NOVAK: Shula and the Dolphins were my favorite team
I know that I am reaching that age when people you know, or know of, are going to start passing away.
Such was the case Monday morning when I awoke to find out that the football coach of my all-time favorite National Football League team, the Miami Dolphins, had died. It was tough to swallow because Don Shula was one of those hard-nosed, old-school coaches that seemed like he would never die.
I was a Dolphin fan growing up as a child in Decatur. I am not sure how I chose the Dolphins over the Detroit Lions or Chicago Bears, but I did. Maybe it was the cool uniforms Miami wore with a dolphin on the side of their helmets.
Maybe it was the cast of characters that played for Miami that caught my fancy as a young man. They were brash and had long hair and looked like rebels. Maybe that was what drew me to them — players like Jim Kiick and Larry Csonka. Mercury Morris and Paul Warfield. Then there was the “No-Name Defense.”
They were truly a team. Every player was important and Shula made them unstoppable. Especially in the 1972 season when they became the NFL’s only undefeated team.
The Dolphins are still the only team to win every game on its schedule, including the Super Bowl.
Shula was 90 when he died on Monday. He played in the NFL before becoming an assistant coach, including a stint with the Detroit Lions. He became a head coach with the Baltimore Colts before taking over in Miami, where he forged a Hall of Fame career and became a coaching legend.
When Shula left the game, he was and still is the all-time leader in regular-season victories with 328 and career wins with 347. New England’s Bill Belichick is 55 wins behind Shula. No one else is even in the neighborhood.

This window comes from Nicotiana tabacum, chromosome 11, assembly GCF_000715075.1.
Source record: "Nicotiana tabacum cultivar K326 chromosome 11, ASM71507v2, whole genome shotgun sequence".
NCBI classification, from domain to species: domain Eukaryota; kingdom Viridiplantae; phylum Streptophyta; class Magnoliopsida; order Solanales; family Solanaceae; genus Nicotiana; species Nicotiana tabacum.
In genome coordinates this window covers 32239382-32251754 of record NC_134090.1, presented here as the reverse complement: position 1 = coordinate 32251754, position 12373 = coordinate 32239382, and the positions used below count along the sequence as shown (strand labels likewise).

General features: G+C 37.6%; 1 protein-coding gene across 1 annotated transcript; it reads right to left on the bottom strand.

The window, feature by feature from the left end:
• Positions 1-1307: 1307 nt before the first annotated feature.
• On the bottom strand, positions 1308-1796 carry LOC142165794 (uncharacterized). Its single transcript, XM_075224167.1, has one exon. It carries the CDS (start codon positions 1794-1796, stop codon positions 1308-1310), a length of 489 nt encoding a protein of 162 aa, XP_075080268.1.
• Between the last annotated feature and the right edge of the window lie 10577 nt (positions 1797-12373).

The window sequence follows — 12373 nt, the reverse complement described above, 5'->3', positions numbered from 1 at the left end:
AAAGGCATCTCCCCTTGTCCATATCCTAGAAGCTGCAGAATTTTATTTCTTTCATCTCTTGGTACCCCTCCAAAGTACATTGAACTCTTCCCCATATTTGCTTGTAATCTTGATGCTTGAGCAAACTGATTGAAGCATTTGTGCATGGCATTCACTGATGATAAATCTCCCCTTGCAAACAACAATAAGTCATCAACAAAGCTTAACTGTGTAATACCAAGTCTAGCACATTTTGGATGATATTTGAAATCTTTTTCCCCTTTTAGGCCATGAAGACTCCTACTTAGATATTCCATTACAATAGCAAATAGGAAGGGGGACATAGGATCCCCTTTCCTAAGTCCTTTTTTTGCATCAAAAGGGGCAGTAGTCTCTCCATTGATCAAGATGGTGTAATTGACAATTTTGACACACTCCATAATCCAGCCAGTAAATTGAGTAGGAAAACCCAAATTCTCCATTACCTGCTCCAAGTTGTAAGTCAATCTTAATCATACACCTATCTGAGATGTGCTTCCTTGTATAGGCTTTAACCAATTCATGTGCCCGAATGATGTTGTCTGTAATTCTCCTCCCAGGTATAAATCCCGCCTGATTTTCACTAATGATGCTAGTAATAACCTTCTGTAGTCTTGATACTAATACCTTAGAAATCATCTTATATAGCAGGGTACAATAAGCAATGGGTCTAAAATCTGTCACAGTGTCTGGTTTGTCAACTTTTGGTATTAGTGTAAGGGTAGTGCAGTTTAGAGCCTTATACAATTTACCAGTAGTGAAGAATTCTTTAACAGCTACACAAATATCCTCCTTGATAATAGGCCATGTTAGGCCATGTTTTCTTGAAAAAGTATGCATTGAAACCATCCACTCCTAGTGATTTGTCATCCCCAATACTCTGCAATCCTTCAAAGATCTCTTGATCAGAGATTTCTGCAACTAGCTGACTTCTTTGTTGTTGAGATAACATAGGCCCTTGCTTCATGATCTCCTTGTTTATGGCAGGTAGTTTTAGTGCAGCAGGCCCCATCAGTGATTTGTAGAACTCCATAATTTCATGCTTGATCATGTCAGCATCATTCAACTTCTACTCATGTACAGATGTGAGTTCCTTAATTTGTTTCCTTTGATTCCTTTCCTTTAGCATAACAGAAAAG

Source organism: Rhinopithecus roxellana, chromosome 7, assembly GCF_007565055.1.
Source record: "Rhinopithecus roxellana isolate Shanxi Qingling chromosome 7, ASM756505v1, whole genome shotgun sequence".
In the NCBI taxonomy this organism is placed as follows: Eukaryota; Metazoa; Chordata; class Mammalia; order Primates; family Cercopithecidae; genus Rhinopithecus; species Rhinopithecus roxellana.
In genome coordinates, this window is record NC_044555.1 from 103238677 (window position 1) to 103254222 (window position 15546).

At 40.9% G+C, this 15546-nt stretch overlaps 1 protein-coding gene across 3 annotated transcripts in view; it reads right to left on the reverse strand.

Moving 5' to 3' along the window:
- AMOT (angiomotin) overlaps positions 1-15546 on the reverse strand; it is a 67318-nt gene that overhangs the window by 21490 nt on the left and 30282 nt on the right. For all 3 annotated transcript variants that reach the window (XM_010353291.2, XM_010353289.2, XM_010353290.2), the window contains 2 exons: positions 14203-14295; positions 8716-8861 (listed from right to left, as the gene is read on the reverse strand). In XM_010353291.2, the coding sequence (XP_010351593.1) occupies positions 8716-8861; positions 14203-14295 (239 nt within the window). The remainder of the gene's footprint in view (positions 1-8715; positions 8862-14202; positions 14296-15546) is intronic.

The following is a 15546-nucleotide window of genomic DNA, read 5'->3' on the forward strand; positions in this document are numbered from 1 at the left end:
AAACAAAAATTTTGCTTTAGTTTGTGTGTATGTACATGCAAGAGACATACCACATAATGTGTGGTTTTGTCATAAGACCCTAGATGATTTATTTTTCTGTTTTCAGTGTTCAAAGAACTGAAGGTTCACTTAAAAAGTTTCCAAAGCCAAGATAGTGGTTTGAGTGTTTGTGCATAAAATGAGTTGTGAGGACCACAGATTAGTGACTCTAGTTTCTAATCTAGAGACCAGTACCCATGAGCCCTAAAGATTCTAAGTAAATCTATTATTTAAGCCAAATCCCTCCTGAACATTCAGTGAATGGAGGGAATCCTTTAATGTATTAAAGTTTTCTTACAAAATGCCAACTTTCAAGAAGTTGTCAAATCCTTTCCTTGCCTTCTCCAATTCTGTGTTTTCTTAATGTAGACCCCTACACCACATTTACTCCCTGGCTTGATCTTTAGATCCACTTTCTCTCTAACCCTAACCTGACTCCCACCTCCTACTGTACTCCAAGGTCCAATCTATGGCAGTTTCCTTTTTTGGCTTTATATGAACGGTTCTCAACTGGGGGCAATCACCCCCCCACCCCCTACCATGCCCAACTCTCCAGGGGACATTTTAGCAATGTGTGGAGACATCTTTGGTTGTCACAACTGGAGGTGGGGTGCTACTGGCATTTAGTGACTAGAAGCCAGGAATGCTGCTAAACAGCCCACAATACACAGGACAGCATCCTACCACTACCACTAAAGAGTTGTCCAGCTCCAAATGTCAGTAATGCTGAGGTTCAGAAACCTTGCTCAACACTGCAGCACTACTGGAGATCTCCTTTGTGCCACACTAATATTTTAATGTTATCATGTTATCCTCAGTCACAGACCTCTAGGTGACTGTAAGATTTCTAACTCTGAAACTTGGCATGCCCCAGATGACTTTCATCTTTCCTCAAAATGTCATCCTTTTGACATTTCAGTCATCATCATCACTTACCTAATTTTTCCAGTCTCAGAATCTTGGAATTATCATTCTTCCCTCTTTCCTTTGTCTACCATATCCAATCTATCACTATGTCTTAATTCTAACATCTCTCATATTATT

Shula spent 33 years as a head coach, including 26 of them with the Dolphins. He was the son of Hungarian immigrants who settled in the small Ohio town of Grand River. When he began his NFL coaching career, he was the youngest to ever do so. When he left the league, he was the best there ever was.
I think what attracted me to him and the Dolphins was the no-nonsense work ethic. They played the game the way it was supposed to be played. They were tough. I liked that when I was growing up. It kills me to watch the game the way it is played now. The NFL is much softer now than it was back then.
I wonder if coaches like Shula and the type of players he had would be able to have the same type of success under today’s rules? Thankfully, I will never have to find out, and my memories of the Dolphins and that magical 1972 undefeated season remain one of my most cherished.
I remember as a kid writing to the Dolphins for a team photo. That was in 1972. I received a photo back with the autographs of the players on it. Real autographs. This team used no auto pens.
Unfortunately, I lost that photo somewhere along the way. I wonder what that would be worth on the open collectibles market today? Not that I would have ever sold it.
Scott Novak is sports editor for Leader Publications. He can be reached at email@example.com.